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So i would love to get a dog soon but most of my family is allergic and i would love to take the dog for visits and such but not if its going to cause a massive attack. The breed im looking at is a Basenji which i have always liked but what other breeds would be good im not looking at Toys/Teacups/Poodles but open to terriers i just really dont want a tiny dog i like bigger ones
 

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sadly, these are an invention of breeders who want to make sales...

... AND charge more money for 'hypoallergenic' dogs. :(

Most ppl react to the dander on a dog, or the actual microdebris caught in the dog's coat: pollens, auto-exhaust, mold spores, diesel particulates, plain old dirt, etc.

Frequent baths interspersed with rinses to remove pollen in heavy-pollen periods, & also WIPING THE DOG'S PAWS as they enter the house, can all help.
that's why "hypoallergenic" breeds are AKA 'mandatory grooming' - Schnauzer, Airedale, Poodle, Maltese, any curly, wire, wavy, or single-coat / indeterminate length. // Do the same thing with any breed - bathe them, anything from monthly to weekly, with a gentle pH balanced NON-flea-killing! ordinary shampoo, one that's not perfumed, colored, etc.

Flea shampoos are harsh on hair & skin, & are also -toxic-. // Any shampoo left on the dog for 5 to 10-mins will drown fleas; be sure to soap the neck thoroughly, so the fleas don't get to 'high ground' [the head] & jump off into the room. :eek: Lather the neck heavily 1st, then wash the body & legs, & finally wash the dog's head & face carefully with a washcloth, to drown them there, too. :D

Keep the dog -Out- of the sufferer's bedroom at all times; keep the dog closed, & close that room's vent.
Provide a separate AC window-unit [not the whole-house central AC via the vent], & their own small, high-efficiency heater for winter.

Use HEPA filters on the whole-house air return, before it gets to the vent system; TAPE IT to the frame, so that all the air goes ==> thru the filter, not _--_--_-- around --_ --_ the filter. No leaks.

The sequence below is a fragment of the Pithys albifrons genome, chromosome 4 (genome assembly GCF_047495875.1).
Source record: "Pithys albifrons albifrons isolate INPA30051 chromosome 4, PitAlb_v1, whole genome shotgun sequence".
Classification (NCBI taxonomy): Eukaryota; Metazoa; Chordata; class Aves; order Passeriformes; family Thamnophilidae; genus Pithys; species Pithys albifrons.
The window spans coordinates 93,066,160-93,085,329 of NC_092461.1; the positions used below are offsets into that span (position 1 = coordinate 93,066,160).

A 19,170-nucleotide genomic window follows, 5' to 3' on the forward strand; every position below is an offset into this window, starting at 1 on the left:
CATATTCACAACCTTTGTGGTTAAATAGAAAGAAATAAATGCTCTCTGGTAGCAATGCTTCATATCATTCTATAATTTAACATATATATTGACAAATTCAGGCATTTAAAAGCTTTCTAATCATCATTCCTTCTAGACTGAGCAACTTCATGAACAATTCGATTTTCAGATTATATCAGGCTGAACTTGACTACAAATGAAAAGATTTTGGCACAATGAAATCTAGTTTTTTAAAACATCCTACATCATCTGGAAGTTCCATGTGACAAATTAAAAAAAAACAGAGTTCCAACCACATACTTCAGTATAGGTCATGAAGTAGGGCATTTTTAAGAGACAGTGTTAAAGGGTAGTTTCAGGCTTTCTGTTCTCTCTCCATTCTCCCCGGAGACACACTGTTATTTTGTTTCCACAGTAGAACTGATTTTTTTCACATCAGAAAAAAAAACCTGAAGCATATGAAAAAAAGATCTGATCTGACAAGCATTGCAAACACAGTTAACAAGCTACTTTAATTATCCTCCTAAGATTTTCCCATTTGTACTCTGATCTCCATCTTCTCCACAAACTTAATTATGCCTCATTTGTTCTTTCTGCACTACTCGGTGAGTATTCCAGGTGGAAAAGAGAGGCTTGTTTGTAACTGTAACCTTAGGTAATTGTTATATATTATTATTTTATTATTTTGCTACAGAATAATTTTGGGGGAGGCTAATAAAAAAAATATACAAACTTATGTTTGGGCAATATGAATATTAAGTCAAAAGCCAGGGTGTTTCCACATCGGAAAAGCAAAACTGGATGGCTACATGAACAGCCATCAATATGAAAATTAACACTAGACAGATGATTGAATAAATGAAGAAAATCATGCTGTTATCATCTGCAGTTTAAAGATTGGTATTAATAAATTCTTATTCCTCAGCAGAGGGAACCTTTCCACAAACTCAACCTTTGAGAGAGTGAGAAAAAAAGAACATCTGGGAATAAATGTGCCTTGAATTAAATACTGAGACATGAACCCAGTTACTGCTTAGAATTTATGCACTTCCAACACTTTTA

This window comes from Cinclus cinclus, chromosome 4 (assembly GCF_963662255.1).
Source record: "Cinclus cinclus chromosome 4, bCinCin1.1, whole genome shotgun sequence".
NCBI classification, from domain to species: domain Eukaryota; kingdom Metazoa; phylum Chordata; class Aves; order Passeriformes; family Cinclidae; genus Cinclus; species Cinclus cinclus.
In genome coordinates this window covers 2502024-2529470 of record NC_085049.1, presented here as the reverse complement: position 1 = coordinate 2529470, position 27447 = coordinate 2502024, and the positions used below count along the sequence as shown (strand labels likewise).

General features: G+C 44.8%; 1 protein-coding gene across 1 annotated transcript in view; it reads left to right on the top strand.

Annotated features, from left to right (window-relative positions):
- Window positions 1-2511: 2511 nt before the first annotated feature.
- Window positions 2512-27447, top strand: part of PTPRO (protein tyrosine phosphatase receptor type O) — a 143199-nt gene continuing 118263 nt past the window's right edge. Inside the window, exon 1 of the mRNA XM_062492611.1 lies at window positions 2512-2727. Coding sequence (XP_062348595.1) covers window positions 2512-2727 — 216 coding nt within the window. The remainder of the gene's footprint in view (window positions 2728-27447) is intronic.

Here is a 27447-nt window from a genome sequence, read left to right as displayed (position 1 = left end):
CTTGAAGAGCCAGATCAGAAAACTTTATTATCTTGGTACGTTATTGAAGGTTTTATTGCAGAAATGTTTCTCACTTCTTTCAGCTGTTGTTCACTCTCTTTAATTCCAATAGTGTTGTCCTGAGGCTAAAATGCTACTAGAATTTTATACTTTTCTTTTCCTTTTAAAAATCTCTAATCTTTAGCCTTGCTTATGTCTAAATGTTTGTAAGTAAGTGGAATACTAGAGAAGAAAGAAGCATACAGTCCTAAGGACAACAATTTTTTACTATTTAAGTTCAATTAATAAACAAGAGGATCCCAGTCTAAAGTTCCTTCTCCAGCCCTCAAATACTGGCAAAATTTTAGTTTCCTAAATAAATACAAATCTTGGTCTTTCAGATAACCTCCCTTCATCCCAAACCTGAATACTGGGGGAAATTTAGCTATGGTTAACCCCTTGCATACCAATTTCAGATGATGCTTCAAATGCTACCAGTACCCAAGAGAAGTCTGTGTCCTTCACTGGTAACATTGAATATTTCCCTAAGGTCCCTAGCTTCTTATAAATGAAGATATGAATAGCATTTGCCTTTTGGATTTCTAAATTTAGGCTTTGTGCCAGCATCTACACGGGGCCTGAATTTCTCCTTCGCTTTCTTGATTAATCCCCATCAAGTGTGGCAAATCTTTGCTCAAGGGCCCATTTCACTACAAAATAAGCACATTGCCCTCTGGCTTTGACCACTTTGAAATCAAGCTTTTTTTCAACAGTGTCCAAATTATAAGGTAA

Change the filter every 90-days / 3-mos; 3M's Ultrete is a fantastic filter; it won't make the system work harder by reducing air-flow, & it DOES catch itty-bitty stuff, including some viruses. :thumbsup:

Clean the vents - hire a professional company that preferably uses steam, not chemicals, to clean the vents out thoroughly.
U can also use disposable vent-filters on every vent in the house, to catch the junk that would be blown out into the rooms, before it's exhaled. // These also need to be changed when they look dirty - turn OFF the system before removing the cover, carefully remove the cover, & bag the filter gently so that the junk isn't flung to the floor, airborne, etc.


BAG THE SUFFERER'S MATTRESS & PILLOWS -
mite-proof / dust-proof / bedbug-proof zippered covers are a Godsend; wrap everything, & be sure to wash all bedding [blankets, duvet, etc] at least every 3 to 4 weeks, & sheets / pillowcases weekly, with a "free" laundry soap [no coloring, perfumes, softeners, etc - plain, simple detergent; no phosphate].


Method makes a good environmentally-safe line of cleaners - they are low-odor & very safe. TARGET carries the whole line, including their dishwashing tablets - the only machine-dishwashing product that does NOT cause respiratory irritation.
[my then-client was a quadraplegic with breathing concerns; no liquid or tablet or 'pouch' dish-detergent was safe for him, except Method's tabs. :thumbsup: ]

TAKE OFF SHOES when entering the house!
wear shoes / slippers that U only wear indoors; leave all the microdebris in the foyer. ;)

Deep-clean the carpets & send the rugs out annually or every 6-mos for pro cleaning.

Hope this helps,
- terry



 

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Discussion Starter #3
Thanks for the reply i never knew that i know most breeds are the ones with hair not fur that are said to be hypoallergenic
 

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what's the difference?

... most breeds ... with hair, not fur, ... are said to be "hypoallergenic" .
OK - how do U tell "hair" from "fur"? :p I'm genuinely asking -
aside from "long hair" / indeterminate length, what the heck do they define as 'hair' vs 'fur'?

It's all hooey, anyway; any mandatory-grooming breed is "less" provoking, but if they react to dander, they WILL react to saliva - so if a friendly dog licks them as an affectionate gesture, they're gonna have a weal / rash / whatever.